Political insiders and pundits continue to talk up Kathleen Sebelius
and James Webb as ideal running mates for Barack Obama. And I
understand why. Unlike most of the other names that get tossed
around--Joe Biden, Ed Rendell, and, of course, Hillary Clinton--both
Sebelius and Webb are fresh faces. Quite apart from their apparent
abilities to win over more conservative voters, they would--by their
mere presence on the ticket--underscore Obama's message of change. The
slogan practically writes itself: New Leaders for a New Era, or
something like that.
But while excitement is good, it also comes with risk. As I've written before, I think the most important priority in picking a running mate should be choosing somebody clearly qualified to be president. A close second to that is the ability to perform the job of vice president, a job description that includes serving as a capable surrogate and helping the president to govern more effectively.
Do these two candidates live up to that standard? Sebelius' record in state government is impressive, yes, but it's entirely in state government. She's obviously intelligent and has shown plenty of good judgment. Still, how can anybody--including Sebelius--know what her foreign policy views will be when she's never had to formulate them except as an intellectual exercise?
Webb has the opposite problem. He'd lend an Obama administration more credibility and expertise on national security. But who knows whether he is up for campaigning, and serving as an effective elected official, when his experience in those roles goes back all of two years? (Here's Slate's Timothy Noah with some pretty good reasons to worry.) And while his conversion from the GOP makes for a great storyline, it also raises some questions about partisan loyalty--questions that may reflect perfectly well upon Webb personally, but don't necessarily make him the most reliable of Democrats in the long term.
I realize there's an obvious rejoinder to this: You could have said some of the same things about Barack Obama when he first declared his candidacy. He was a newcomer to the national stage. He had virtually zero foreign policy experience. And so on.
But that was sixteen months ago--and, since then, we've learned a lot more about him. All of those debates may have been tedious and, on occasion, downright depressing. But by the time they were over, we'd gotten a pretty thorough picture of Obama's specific issue positions as well as his broader governing philosophy, spanning virtually every major issue likely to confront the next president. The grueling nature of the campaign also tested his leadership and management abilities, even under intense political pressure. We don't know everything we need to know about Obama, I realize, but we know an awful lot--enough, I think, to render an intelligent judgment about his fitness for the presidency.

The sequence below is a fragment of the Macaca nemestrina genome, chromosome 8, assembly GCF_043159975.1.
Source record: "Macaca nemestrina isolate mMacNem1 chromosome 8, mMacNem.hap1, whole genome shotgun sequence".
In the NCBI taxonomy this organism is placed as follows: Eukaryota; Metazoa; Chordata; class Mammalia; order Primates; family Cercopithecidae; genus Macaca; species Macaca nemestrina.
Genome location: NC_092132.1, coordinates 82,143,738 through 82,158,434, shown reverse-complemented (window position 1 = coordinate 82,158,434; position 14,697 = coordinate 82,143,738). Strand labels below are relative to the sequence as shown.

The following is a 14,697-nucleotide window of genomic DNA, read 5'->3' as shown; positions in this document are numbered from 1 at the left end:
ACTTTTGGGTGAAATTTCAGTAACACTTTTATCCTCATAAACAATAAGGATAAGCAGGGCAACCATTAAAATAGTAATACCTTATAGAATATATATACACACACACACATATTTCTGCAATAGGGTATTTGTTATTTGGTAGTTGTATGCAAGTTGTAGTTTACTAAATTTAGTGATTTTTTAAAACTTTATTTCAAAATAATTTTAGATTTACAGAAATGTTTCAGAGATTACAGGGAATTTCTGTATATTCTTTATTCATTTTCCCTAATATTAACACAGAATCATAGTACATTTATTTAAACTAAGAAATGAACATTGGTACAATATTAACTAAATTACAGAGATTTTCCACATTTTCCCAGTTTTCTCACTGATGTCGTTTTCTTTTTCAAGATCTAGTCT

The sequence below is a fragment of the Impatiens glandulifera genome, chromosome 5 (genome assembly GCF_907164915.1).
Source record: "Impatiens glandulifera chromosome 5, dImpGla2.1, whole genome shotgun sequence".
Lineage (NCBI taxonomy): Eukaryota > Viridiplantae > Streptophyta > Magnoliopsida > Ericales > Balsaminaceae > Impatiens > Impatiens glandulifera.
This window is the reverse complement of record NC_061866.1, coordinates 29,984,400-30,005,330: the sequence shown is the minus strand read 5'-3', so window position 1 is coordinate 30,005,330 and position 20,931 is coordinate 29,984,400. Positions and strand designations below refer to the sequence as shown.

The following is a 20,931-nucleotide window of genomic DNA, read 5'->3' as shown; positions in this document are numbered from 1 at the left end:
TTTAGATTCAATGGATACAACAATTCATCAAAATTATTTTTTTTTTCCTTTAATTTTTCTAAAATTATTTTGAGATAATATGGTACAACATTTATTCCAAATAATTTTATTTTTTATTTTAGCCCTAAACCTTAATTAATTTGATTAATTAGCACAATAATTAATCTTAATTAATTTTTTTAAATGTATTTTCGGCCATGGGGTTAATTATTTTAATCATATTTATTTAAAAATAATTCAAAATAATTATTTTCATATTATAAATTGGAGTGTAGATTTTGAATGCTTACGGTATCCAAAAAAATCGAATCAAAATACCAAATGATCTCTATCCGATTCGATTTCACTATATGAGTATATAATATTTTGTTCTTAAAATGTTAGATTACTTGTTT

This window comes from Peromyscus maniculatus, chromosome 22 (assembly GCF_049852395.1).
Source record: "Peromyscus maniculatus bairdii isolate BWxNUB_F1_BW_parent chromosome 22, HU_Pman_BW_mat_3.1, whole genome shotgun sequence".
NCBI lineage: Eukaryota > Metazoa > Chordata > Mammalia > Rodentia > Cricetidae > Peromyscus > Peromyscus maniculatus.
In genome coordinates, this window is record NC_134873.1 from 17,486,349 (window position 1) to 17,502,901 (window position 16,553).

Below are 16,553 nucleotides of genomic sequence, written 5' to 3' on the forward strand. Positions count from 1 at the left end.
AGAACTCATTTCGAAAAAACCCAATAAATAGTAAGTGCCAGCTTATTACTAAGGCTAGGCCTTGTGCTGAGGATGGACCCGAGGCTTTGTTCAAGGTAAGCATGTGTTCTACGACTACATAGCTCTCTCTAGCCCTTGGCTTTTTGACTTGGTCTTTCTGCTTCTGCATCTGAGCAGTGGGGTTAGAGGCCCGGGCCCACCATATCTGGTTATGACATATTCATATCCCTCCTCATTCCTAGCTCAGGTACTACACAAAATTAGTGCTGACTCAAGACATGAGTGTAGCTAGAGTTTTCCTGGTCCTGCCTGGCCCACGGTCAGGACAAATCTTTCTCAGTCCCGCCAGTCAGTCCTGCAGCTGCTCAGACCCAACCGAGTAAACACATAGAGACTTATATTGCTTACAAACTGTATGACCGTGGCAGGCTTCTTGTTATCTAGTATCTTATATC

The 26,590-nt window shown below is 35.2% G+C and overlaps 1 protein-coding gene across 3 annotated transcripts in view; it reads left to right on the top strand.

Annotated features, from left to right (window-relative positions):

public won't get sixteen months to vet Obama's vice presidential
candidate. Neither, for that matter, will the media, the party
establishment, or even Obama himself. And yet the stakes in this choice
are incredibly high. If my math (and history) is right, fourteen of the
fifty-six forty-six men who've served as
vice president-- exactly one in four just under one-third--went on to become president,
either by assuming office or running subsequently on his own. Even
those who didn't become president someday frequently became dominant
political figures in their era.
This isn't to say a relative newcomer like Sebelius of Webb should be out of the running. Far from it. Obama and his selection team will presumably get to know the possible candidates, and their histories, better than outsiders like me ever could. And based on that information, Obama might be able to determine that either Sebelius, Webb, or even some other novel figure is up for the job. But insofar as people outside the process--like those of us in the media--are hyping these two candidates, we should remember that sometimes boring and predictable can be virtues, too.
Edit: Corrected my hilariously poor arithmetic.